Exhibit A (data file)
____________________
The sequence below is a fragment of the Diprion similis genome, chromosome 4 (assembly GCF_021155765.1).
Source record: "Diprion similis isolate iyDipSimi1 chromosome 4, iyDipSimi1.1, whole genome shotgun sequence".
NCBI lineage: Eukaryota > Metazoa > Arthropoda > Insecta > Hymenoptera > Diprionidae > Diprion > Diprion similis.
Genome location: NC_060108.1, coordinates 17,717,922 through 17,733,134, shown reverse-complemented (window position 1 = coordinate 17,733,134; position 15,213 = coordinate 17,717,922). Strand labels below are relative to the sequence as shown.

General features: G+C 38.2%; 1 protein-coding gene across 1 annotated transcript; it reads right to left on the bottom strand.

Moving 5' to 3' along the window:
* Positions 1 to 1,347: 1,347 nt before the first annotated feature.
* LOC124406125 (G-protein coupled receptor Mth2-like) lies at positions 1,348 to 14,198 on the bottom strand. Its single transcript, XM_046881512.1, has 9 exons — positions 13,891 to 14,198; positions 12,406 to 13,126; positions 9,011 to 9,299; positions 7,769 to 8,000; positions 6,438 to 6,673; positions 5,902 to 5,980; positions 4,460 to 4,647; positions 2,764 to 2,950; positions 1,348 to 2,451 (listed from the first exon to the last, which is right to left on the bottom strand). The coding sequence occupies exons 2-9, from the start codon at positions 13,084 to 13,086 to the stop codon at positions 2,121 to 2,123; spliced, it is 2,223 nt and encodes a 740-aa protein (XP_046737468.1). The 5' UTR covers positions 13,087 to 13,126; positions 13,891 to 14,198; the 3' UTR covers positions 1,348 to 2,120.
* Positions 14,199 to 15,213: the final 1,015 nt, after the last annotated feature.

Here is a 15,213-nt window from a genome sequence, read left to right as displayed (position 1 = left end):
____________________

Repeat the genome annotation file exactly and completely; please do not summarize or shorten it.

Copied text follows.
The sequence below is a fragment of the Diprion similis genome, chromosome 4 (assembly GCF_021155765.1).
Source record: "Diprion similis isolate iyDipSimi1 chromosome 4, iyDipSimi1.1, whole genome shotgun sequence".
NCBI lineage: Eukaryota > Metazoa > Arthropoda > Insecta > Hymenoptera > Diprionidae > Diprion > Diprion similis.
Genome location: NC_060108.1, coordinates 17,717,922 through 17,733,134, shown reverse-complemented (window position 1 = coordinate 17,733,134; position 15,213 = coordinate 17,717,922). Strand labels below are relative to the sequence as shown.

General features: G+C 38.2%; 1 protein-coding gene across 1 annotated transcript; it reads right to left on the bottom strand.

Moving 5' to 3' along the window:
* Positions 1 to 1,347: 1,347 nt before the first annotated feature.
* LOC124406125 (G-protein coupled receptor Mth2-like) lies at positions 1,348 to 14,198 on the bottom strand. Its single transcript, XM_046881512.1, has 9 exons — positions 13,891 to 14,198; positions 12,406 to 13,126; positions 9,011 to 9,299; positions 7,769 to 8,000; positions 6,438 to 6,673; positions 5,902 to 5,980; positions 4,460 to 4,647; positions 2,764 to 2,950; positions 1,348 to 2,451 (listed from the first exon to the last, which is right to left on the bottom strand). The coding sequence occupies exons 2-9, from the start codon at positions 13,084 to 13,086 to the stop codon at positions 2,121 to 2,123; spliced, it is 2,223 nt and encodes a 740-aa protein (XP_046737468.1). The 5' UTR covers positions 13,087 to 13,126; positions 13,891 to 14,198; the 3' UTR covers positions 1,348 to 2,120.
* Positions 14,199 to 15,213: the final 1,015 nt, after the last annotated feature.

Here is a 15,213-nt window from a genome sequence, read left to right as displayed (position 1 = left end):